I was with Raymond of El Kapitan Coffee learning more about the nuances of coffee and the machinery around it. He has some pretty strong views about people who talk about coffee from a position of authority. And his views were spot on.
He felt that someone who is an authority has a responsibility to educate and bring people forward. Opinions have a place, he says, but they should be presented in a way that doesn’t too easily alienate or put people off.
He was right. Of course many people will not feel that way, and that I guess is fine. But for a good portion of the world, responsibility comes along with how you communicate. Raymond felt that those that have the honor of being able to speak to many people also have a responsibility to do so properly.
So that was coffee, what does it have to do with watches?
I have often been faced with loud voices that say all Swiss watches are overpriced, only Japanese are worth it. We have also had loud voices saying Swiss is the only way to go. Or a number of different variations on that theme.
Yet in today’s world we are happy to see that there more people than ever who are interested in watches. And the age range is rather wide. I have seen care and joy as someone picked a watch from a stall in a mall and thoughtfully made their choice. I have seen people walk into a boutique and watched their eyes light up as they picked up the watch they have been waiting for. One of those cost less than 50 US dollars, the other cost more than 10,000 US dollars. It was heartening to see both.
We now have the ability, more than ever before, to find pieces that speak to us more specifically than in the past. Small makers are making small batches of watches, large makers are lowering their minimums. We as consumers are far more able to pick and choose as long as we are open. If you only want the same overhyped watch that everyone else does, then that’s fine. But there’s a whole world out there of things to choose from.
I recently saw a chance encounter between a relatively new and young watch enthusiast, an academic traveling with a Ming watch on his wrist. He was talking to a very seasoned collector and enthusiast who had on his wrist exactly the type of watch people complain about not being able to get, but for this person it took all of a day to get. So two completely different enthusiast profiles.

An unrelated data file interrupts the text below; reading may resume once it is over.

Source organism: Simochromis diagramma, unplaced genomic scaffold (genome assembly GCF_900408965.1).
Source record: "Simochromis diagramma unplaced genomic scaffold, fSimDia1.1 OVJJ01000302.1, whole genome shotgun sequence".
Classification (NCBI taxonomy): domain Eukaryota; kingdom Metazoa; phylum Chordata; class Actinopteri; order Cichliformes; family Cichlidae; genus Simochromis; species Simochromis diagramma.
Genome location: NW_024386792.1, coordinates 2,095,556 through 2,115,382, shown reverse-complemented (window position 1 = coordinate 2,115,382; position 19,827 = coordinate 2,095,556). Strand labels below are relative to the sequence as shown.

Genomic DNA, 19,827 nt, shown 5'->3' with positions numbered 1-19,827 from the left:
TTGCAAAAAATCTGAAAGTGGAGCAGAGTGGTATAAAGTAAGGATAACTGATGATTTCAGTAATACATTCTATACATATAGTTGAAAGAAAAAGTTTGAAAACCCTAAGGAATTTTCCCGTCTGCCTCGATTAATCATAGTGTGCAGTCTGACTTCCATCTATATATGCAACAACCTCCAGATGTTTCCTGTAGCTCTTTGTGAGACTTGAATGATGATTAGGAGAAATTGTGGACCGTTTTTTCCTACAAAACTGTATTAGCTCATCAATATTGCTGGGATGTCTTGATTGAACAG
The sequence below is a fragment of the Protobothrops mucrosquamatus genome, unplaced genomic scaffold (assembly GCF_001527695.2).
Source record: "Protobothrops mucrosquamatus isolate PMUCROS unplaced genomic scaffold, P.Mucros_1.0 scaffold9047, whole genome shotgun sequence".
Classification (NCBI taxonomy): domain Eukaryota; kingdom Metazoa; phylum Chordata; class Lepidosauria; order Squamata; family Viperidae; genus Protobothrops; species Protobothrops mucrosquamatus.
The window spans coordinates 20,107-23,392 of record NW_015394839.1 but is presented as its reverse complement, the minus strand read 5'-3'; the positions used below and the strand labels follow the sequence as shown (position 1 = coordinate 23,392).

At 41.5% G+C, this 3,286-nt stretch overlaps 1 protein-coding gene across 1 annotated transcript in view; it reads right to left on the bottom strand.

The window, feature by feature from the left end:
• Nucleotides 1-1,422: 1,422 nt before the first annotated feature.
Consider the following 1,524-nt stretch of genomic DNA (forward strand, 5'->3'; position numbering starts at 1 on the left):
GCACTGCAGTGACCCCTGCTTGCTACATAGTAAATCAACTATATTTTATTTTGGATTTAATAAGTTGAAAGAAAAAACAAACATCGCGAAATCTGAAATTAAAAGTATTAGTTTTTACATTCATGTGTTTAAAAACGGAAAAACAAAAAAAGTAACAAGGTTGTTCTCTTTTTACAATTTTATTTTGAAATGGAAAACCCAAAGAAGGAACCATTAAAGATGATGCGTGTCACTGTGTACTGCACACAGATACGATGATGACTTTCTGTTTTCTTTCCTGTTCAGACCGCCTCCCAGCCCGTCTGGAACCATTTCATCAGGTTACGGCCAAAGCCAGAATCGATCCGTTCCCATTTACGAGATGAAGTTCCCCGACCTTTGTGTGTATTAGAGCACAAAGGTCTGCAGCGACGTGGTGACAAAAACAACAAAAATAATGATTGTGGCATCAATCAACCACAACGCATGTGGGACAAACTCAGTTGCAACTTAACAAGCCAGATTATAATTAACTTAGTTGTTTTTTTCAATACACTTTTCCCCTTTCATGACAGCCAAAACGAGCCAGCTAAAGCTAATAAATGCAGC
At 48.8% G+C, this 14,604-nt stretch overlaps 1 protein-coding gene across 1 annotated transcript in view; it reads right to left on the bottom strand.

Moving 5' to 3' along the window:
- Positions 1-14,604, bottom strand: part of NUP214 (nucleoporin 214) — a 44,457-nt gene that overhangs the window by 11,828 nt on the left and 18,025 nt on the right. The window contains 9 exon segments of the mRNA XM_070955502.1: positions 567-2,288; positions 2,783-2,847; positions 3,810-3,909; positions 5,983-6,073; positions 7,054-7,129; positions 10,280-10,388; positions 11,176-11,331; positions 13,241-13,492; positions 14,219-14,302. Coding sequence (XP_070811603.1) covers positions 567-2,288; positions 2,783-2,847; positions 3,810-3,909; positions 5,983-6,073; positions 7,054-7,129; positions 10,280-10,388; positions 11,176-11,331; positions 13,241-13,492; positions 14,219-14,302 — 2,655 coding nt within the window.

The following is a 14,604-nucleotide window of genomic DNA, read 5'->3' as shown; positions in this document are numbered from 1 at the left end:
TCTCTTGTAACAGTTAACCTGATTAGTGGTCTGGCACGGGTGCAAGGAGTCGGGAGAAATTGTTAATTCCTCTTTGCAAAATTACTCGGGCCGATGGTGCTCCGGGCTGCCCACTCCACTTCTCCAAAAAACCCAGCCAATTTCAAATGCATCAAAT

They met in a tiny watch shop in London that sold playful and inventive pieces that are generally around 200 or so US dollars, and had printed discs instead of hands. Everyone, including the very knowledgeable people in the shop, had a wonderful time talking together.
What does this say? It says that the watch world is getting bigger and more diverse. If you limit yourself to what most people talk about, widen your field of vision. If you are buying the hot watch so you can tell people you have the hot watch, then maybe you aren’t buying a watch for the joy it brings you yourself. Switch that around.
The most intelligent collectors and enthusiasts have always bought what they loved. Do the research, yes, and make good financial decisions, yes. But if you buy for what others will see, you are only discounting yourself. And if all you talk about is price, or retail, or where did you get one, then those are very narrow conversations. Talk about quality, talk about finish, talk about history, talk about journeys.
Do what the smart people do. Make your time mean something to you and those you love.